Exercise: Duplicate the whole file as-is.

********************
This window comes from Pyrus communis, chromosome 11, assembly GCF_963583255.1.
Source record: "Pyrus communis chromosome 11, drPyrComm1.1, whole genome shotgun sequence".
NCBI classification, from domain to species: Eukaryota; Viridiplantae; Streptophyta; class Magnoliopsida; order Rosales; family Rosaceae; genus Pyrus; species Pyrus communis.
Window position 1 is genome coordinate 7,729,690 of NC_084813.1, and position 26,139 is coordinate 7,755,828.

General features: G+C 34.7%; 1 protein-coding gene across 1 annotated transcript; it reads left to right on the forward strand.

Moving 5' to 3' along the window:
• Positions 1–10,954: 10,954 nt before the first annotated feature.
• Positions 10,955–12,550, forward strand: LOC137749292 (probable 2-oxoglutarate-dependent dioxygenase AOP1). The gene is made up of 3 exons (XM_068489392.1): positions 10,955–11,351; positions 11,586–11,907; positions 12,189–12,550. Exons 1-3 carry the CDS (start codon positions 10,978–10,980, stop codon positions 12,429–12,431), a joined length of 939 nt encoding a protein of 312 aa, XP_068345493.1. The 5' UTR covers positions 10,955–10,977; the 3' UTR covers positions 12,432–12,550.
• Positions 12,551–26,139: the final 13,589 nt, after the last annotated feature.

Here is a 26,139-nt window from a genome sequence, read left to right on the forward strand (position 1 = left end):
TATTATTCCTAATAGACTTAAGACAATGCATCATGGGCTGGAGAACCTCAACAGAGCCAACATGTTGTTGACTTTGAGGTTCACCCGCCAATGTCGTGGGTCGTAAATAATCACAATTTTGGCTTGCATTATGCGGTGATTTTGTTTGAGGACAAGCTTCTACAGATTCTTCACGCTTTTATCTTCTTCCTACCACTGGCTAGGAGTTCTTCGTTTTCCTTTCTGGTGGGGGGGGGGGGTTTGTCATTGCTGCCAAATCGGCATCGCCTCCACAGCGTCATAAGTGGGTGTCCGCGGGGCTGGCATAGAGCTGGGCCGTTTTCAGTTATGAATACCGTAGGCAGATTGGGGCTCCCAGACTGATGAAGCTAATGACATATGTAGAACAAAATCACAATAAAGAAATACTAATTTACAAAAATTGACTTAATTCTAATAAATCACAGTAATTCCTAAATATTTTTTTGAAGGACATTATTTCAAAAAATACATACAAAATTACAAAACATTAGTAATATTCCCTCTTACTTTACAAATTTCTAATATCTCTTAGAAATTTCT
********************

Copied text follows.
This window comes from Pyrus communis, chromosome 11, assembly GCF_963583255.1.
Source record: "Pyrus communis chromosome 11, drPyrComm1.1, whole genome shotgun sequence".
NCBI classification, from domain to species: Eukaryota; Viridiplantae; Streptophyta; class Magnoliopsida; order Rosales; family Rosaceae; genus Pyrus; species Pyrus communis.
Window position 1 is genome coordinate 7,729,690 of NC_084813.1, and position 26,139 is coordinate 7,755,828.

General features: G+C 34.7%; 1 protein-coding gene across 1 annotated transcript; it reads left to right on the forward strand.

Moving 5' to 3' along the window:
• Positions 1–10,954: 10,954 nt before the first annotated feature.
• Positions 10,955–12,550, forward strand: LOC137749292 (probable 2-oxoglutarate-dependent dioxygenase AOP1). The gene is made up of 3 exons (XM_068489392.1): positions 10,955–11,351; positions 11,586–11,907; positions 12,189–12,550. Exons 1-3 carry the CDS (start codon positions 10,978–10,980, stop codon positions 12,429–12,431), a joined length of 939 nt encoding a protein of 312 aa, XP_068345493.1. The 5' UTR covers positions 10,955–10,977; the 3' UTR covers positions 12,432–12,550.
• Positions 12,551–26,139: the final 13,589 nt, after the last annotated feature.

Here is a 26,139-nt window from a genome sequence, read left to right on the forward strand (position 1 = left end):
TATTATTCCTAATAGACTTAAGACAATGCATCATGGGCTGGAGAACCTCAACAGAGCCAACATGTTGTTGACTTTGAGGTTCACCCGCCAATGTCGTGGGTCGTAAATAATCACAATTTTGGCTTGCATTATGCGGTGATTTTGTTTGAGGACAAGCTTCTACAGATTCTTCACGCTTTTATCTTCTTCCTACCACTGGCTAGGAGTTCTTCGTTTTCCTTTCTGGTGGGGGGGGGGGGTTTGTCATTGCTGCCAAATCGGCATCGCCTCCACAGCGTCATAAGTGGGTGTCCGCGGGGCTGGCATAGAGCTGGGCCGTTTTCAGTTATGAATACCGTAGGCAGATTGGGGCTCCCAGACTGATGAAGCTAATGACATATGTAGAACAAAATCACAATAAAGAAATACTAATTTACAAAAATTGACTTAATTCTAATAAATCACAGTAATTCCTAAATATTTTTTTGAAGGACATTATTTCAAAAAATACATACAAAATTACAAAACATTAGTAATATTCCCTCTTACTTTACAAATTTCTAATATCTCTTAGAAATTTCT